1. You will need at least two ENIs that allow inbound and outbound traffic to/from the firewall.
    2. One thing to note is that the EC2 ENIs and the PA GUI do not sync up interface names. For example, the AWS console lists the following:

The Palo Alto GUI shows:

However, the Palo Alto CLI shows the below, so use the CLI to verify. Eth0 is the management interface that will be used for HA1.

  • Disable Source/Destination check on every dataplane ENI.
  • Configure the Dataplane Network Interfaces as Layer 3 interfaces on the firewall.
    1. HTTPS to the firewall and login with the admin PW combination that you set earlier.
    2. Select Network > Interfaces > Ethernet.
    3. Click the link for ethernet1/1 and configure as follows:
    4. Interface Type: Layer3
    5. On the Config tab, assign the interface to the default router.
    6. On the Config tab, expand the Security Zone drop-down and select New Zone. Define a new zone, for example VM_Series_”untrust”, and then click OK.
    7. On the IPv4 tab, select either Static or DHCP Client.
    8. If using the Static option, click Add in the IP section, and enter the IP address and network mask for the interface, for example 10.0.0.10/24.
    9. If using static, make sure that the IP address matches the ENI IP address that you assigned earlier.
    10. If using DHCP, select DHCP Client; the private IP address that you assigned to the ENI in the AWS management console will be automatically acquired.
      1. I did a “commit” after each interface to make sure the IP mappings were correct.
      2. You should see the interface as Green.
      3. You can also verify the DHCP by clicking the “Dynamic DHCP Client”. It should show the assignment and match to the AWS EC2 console. Verify each interface.
    11. Commit all changes at the end.
    12. Repeat for the second firewall.
  • Enable HA
    1. Select Device > High Availability > General and edit the setup section.
    2. Select Enable HA.

 

  • Configure ethernet1/1 as an HA interface
    1. Select Network > Interfaces.
    2. Confirm that the link state is up on ethernet1/1.
    3. Click the link for ethernet1/1 and set the Interface Type to HA.

  • Set up the control link HA1 to use the management port
    1. Select Device > High Availability > General and edit the HA1 section.
      1. Here is where I ran into another issue. The tech docs show the selection as a “Dedicated management port” as depicted below:

I was never able to get this choice. After four attempts resulting in terminating instances and reconfiguring, my console shows the below, so I decided to choose “non-dedicated”.

I did not use encryption.

  • Set up the data link HA2 to use the ethernet1/1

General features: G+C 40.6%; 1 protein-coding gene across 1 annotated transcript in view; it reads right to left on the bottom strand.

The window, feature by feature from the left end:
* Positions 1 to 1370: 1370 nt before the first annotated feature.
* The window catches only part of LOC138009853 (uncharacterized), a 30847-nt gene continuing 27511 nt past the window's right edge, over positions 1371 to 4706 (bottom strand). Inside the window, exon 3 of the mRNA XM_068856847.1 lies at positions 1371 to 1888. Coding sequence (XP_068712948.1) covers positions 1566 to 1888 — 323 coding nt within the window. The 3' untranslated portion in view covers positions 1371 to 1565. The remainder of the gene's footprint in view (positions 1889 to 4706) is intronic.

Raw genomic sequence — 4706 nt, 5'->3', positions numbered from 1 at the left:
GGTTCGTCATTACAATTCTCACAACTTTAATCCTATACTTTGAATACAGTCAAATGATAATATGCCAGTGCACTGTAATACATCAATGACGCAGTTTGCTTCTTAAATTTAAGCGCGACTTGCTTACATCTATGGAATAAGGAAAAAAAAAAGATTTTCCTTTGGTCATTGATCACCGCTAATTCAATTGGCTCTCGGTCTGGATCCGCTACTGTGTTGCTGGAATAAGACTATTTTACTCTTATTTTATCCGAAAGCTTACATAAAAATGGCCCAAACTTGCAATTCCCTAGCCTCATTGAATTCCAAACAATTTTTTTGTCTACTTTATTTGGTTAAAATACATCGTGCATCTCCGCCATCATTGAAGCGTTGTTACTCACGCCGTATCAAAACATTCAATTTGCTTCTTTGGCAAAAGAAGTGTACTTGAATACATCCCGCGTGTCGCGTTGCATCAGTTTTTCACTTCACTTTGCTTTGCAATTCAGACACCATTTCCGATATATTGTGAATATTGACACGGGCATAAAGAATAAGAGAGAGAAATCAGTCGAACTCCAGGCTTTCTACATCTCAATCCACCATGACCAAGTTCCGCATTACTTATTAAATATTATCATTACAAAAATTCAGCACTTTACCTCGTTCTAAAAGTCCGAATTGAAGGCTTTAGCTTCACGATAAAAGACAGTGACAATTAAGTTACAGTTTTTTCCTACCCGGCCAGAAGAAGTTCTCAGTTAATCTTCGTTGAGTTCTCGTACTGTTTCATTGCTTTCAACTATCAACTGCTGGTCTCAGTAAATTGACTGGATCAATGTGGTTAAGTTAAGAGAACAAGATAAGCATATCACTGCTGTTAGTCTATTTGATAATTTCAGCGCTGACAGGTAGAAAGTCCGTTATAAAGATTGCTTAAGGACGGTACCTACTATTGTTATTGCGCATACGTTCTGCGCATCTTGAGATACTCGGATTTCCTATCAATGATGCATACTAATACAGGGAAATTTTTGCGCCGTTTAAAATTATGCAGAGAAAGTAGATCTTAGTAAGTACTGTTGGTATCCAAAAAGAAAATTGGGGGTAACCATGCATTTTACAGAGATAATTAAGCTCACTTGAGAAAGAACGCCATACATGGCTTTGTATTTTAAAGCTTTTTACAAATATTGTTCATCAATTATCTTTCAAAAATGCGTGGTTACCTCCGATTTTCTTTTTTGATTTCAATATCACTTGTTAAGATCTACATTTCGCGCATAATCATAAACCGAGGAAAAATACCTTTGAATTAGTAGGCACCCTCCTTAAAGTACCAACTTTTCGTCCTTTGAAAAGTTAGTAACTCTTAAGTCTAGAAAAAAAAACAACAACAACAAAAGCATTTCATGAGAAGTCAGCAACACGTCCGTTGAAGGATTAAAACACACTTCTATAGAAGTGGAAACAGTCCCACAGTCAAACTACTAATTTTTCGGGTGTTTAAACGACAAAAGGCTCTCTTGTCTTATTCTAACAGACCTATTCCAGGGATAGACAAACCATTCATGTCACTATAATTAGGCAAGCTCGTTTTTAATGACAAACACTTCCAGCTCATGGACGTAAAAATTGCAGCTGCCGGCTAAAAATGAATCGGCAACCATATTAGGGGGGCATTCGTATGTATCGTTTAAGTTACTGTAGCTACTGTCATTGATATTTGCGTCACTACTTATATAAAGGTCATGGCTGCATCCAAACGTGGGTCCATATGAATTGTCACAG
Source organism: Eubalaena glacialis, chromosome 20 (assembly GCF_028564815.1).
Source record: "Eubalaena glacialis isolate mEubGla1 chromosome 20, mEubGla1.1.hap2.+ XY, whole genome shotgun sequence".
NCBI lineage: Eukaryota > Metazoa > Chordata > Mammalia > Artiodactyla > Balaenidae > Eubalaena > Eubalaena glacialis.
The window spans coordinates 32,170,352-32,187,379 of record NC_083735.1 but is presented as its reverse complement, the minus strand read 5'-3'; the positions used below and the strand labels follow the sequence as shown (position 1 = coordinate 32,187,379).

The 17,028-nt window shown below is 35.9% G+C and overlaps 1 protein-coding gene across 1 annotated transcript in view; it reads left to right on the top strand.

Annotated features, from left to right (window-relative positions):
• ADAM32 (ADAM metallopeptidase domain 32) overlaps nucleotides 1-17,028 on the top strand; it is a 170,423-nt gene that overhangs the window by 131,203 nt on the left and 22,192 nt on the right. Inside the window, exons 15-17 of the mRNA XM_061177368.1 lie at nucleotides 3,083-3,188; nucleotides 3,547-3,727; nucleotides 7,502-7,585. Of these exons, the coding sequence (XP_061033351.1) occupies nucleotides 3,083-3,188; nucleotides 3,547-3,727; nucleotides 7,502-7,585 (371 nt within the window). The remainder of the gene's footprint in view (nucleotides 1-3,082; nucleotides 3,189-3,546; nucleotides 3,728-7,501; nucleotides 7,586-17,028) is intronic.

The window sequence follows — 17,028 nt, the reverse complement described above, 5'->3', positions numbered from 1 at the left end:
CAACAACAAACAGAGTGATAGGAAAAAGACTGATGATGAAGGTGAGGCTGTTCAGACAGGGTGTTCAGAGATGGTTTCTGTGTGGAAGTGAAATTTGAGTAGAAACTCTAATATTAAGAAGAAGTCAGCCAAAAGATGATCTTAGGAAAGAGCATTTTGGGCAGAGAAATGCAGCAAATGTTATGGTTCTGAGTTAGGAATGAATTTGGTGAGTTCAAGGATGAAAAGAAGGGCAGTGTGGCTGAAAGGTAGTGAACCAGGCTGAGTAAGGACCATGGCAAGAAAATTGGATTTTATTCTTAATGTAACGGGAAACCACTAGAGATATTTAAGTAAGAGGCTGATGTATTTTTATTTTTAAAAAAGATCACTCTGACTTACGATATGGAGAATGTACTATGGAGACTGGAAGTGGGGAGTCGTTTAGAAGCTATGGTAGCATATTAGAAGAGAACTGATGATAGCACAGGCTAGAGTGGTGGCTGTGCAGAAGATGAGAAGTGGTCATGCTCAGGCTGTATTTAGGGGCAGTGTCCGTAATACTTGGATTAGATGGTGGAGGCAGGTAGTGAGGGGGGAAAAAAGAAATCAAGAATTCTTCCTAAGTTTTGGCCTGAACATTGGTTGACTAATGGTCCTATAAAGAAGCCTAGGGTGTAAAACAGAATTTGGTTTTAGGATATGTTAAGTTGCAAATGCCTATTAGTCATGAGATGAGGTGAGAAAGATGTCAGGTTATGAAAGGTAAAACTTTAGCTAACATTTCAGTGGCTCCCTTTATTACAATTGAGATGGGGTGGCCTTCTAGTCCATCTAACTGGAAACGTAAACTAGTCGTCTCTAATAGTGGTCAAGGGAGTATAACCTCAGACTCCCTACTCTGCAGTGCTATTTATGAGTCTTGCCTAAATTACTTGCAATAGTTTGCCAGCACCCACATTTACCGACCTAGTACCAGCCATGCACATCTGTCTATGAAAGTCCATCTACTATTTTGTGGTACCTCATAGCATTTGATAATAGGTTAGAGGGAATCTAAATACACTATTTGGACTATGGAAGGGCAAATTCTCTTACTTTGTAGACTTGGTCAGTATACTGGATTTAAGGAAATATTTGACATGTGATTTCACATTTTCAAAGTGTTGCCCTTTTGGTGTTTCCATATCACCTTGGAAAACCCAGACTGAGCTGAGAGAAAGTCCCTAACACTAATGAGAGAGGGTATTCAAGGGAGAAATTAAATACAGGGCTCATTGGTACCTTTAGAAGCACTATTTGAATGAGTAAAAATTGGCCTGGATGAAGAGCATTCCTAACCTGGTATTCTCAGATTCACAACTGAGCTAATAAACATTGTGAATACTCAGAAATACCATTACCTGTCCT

1. Select Device > High Availability > General and edit the Data Link HA2 section.
    2. Select Port: ethernet1/1.
    3. Enter the IP address for ethernet1/1. This IP address must be the same as that assigned to the ENI on the EC2 dashboard.
    4. Enter the Netmask.
    5. Enter a Gateway IP address if the HA1 interfaces are on separate subnets.
    6. Select IP or UDP for Transport. Use IP if you need Layer 3 transport (IP protocol number 99). Use UDP if you want the firewall to calculate the checksum on the entire packet rather than just the header, as in the IP option (UDP port 29281).

See the screenshot below:

  • Set the device priority and enable preemption on ethernet1/1
    1. Select Device > High Availability > General and edit the election settings section.
    2. Set numerical value. “Lower value is higher priority”.

  • Configure the IP of the HA peer
    1. Select Device > High Availability > General and edit the setup section.
    2. Enter the IP address of the HA1 port on the peer. This is the IP address assigned to the management interface (ethernet 0), which is also the HA1 link on the other firewall.
    3. Set the Group ID number between 1 and 63. Although this value is not used on the VM-Series firewall on AWS, you cannot leave the field blank. I just used “1”.
  • Configure the IP of the other peer, repeating the previous steps
  • Confirm the devices are paired and synced
    1. Active device:
    2. Passive device:

  • Verify Failover
    1. Shut down the active HA peer.
    2. On the EC2 dashboard, select Instances.
    3. From the list, select the Active HA Firewall and click Actions > Stop.
    4. Check that the passive HA peer assumes the role of the active peer, and that the dataplane interfaces have moved over to the now active HA peer.

 

Regardless of where you are in your AWS journey, Sirius cloud experts can help architect, implement and manage an optimal solution designed to enable and accelerate your business outcomes. For more details on how Sirius can help accelerate your cloud journey, contact a Sirius cloud expert today.

By |2019-10-01T14:44:46-05:00August 29th, 2019|Blog|Comments Off on Your AWS Cloud Journey: Deploying Palo Alto HA in AWS

About the Author:

Joe Flanagan is a Global Cloud Architect at Sirius.